As the United States winds down its military operations in Afghanistan and Iraq, US police forces are getting the used ‘hand-me-downs’ from the Pentagon.

“Using these federal funds, state and local law enforcement agencies have amassed military arsenals purportedly to wage the failed War on Drugs…But these arsenals are by no means free of cost for communities. Instead, the use of hyper aggressive tools and tactics results in tragedy for civilians and police officers, escalates the risk of needless violence, destroys property, and undermines individual liberties,” according to the report.

Meanwhile, the Pentagon drafted in April a “U.S. Army Techniques Publication: Civil Disturbances” that anticipated the exact sort of civil disturbances now happening in Ferguson.

The manual, recently obtained by Public Intelligence, discusses situations under which, “Civil unrest may range from simple, nonviolent protests that address specific issues, to events that turn into full-scale riots.”

“Significant ethnic differences in a community can create an atmosphere of distrust, even hatred … (and) can cause an eruption of civil disorder that can lead to full riots,” it continued.

A demonstrator displays a sign during a protest in Ferguson, Missouri on August 18, 2014. (AFP Photo / Michael B. Thomas)

But the “military creep” that appears to be happening in Ferguson is indicative of a nationwide move involving the total transformation of local police departments into paramilitary apparatuses, and despite (or because) of the fact that the “war on drugs”’ has fallen off the national radar.

Meanwhile, this exorbitant investment in both military hardware and techniques seems to be provoking police departments to react with much more firepower against guilty and innocent alike than they normally would.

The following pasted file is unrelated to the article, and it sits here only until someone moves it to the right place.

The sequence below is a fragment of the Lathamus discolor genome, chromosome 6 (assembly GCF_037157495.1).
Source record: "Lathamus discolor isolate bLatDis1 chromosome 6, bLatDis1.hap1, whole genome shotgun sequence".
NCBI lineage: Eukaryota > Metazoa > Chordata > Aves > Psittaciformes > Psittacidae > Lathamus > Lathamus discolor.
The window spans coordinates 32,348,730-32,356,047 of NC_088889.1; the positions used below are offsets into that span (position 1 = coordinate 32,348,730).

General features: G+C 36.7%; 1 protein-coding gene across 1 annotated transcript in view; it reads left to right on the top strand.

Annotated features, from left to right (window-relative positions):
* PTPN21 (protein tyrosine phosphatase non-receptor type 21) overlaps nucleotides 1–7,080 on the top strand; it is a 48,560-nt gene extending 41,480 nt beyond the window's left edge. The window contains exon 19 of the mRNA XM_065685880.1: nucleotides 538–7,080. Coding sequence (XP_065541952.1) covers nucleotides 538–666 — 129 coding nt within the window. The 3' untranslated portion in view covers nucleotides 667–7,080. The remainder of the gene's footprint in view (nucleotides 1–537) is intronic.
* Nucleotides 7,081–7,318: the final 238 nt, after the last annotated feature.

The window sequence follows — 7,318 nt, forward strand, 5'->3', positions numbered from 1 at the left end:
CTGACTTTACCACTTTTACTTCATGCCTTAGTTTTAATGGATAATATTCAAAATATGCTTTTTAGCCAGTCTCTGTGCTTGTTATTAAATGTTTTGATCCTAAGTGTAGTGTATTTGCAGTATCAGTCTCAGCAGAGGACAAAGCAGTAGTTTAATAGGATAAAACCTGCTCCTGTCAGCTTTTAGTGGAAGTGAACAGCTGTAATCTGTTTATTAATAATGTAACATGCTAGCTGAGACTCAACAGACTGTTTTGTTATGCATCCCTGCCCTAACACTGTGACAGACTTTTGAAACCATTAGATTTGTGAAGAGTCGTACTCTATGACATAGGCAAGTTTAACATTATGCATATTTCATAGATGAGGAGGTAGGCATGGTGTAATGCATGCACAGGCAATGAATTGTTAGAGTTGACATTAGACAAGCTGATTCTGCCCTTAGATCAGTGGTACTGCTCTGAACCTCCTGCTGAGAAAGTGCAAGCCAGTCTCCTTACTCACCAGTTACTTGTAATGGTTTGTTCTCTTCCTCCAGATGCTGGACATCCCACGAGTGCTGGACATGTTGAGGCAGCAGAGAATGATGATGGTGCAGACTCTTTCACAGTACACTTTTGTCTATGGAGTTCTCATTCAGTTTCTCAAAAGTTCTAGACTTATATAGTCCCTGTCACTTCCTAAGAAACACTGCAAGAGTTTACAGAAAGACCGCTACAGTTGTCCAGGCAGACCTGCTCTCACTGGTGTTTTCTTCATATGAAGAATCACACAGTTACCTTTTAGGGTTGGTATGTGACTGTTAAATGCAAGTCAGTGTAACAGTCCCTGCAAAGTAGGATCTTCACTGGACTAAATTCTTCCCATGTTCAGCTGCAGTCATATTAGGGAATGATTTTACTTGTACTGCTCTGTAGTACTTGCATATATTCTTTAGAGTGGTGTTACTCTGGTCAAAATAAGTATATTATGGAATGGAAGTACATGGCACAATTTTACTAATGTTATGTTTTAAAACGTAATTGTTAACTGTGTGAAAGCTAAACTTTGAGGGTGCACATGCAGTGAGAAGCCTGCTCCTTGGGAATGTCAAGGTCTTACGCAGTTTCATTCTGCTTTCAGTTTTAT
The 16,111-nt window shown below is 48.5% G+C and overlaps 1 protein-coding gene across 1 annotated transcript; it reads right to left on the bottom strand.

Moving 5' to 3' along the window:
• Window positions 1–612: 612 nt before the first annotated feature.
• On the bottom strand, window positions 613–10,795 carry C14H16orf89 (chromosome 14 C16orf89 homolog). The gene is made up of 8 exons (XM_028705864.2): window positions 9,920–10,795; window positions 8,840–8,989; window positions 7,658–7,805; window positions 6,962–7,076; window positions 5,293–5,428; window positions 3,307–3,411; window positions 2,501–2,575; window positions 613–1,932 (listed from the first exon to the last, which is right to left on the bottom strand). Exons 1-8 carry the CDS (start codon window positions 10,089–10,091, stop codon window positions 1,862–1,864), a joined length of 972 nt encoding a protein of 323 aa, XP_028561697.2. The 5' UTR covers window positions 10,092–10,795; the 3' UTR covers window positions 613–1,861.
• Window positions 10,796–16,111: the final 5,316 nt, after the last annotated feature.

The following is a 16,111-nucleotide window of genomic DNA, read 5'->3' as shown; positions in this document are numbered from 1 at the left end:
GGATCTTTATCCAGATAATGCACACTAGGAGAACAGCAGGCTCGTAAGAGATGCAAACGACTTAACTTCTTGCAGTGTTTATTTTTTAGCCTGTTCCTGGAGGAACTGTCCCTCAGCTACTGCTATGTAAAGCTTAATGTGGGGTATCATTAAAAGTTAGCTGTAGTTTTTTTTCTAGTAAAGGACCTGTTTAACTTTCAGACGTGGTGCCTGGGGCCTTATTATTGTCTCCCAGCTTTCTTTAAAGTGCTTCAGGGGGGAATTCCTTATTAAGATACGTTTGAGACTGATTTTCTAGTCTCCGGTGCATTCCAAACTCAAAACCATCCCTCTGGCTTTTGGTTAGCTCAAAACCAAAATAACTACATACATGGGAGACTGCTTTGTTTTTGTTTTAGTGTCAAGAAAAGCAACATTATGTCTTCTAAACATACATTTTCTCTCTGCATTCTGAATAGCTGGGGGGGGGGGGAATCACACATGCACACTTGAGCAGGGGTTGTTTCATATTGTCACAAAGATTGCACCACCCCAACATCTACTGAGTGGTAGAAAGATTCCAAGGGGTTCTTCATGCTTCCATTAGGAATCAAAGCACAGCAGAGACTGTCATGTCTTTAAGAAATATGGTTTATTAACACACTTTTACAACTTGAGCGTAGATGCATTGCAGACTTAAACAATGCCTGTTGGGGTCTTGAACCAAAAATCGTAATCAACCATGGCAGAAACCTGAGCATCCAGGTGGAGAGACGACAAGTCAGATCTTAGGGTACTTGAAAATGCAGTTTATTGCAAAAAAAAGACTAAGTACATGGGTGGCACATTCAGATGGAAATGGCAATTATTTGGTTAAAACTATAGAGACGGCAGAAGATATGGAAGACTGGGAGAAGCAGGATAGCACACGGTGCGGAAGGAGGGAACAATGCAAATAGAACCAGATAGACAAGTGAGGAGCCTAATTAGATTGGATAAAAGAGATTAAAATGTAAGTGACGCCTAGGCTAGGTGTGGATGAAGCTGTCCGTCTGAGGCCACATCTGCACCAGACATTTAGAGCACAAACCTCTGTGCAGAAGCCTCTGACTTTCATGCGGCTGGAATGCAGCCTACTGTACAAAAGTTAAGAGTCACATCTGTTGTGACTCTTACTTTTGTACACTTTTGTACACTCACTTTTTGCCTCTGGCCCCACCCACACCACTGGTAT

Peter Kraska, a professor at Eastern Kentucky University’s School of Justice Studies, told the Economist that SWAT teams were deployed about 3,000 times in 1980. Today that number exploded to “around 50,000 times a year.”

Kraska provided a litany of disturbing statistics attesting to the growing militarization of American communities, many of them with low crime rates: 89 percent of police departments in American cities with more than 50,000 people had SWAT teams in the late 1990s—nearly double the amount in the mid-80s. By 2007, more than 80 percent of police forces in cities with a population between 25,000 and 50,000 had them, an increase of 20 percent since the mid-1980s.

It should come as little surprise that an increasing number of Americans do not trust their police to protect them. As the ACLU said in its report, “It’s time for American police to remember that they are supposed to protect and serve our communities, not wage war on the people who live in them.”

Robert Bridge is the author of the book, "Midnight in the American Empire," which provides a glimpse behind the iron curtain of corporate power, and how this economic phenomenon is destroying the American Dream.

The statements, views and opinions expressed in this column are solely those of the author and do not necessarily represent those of RT.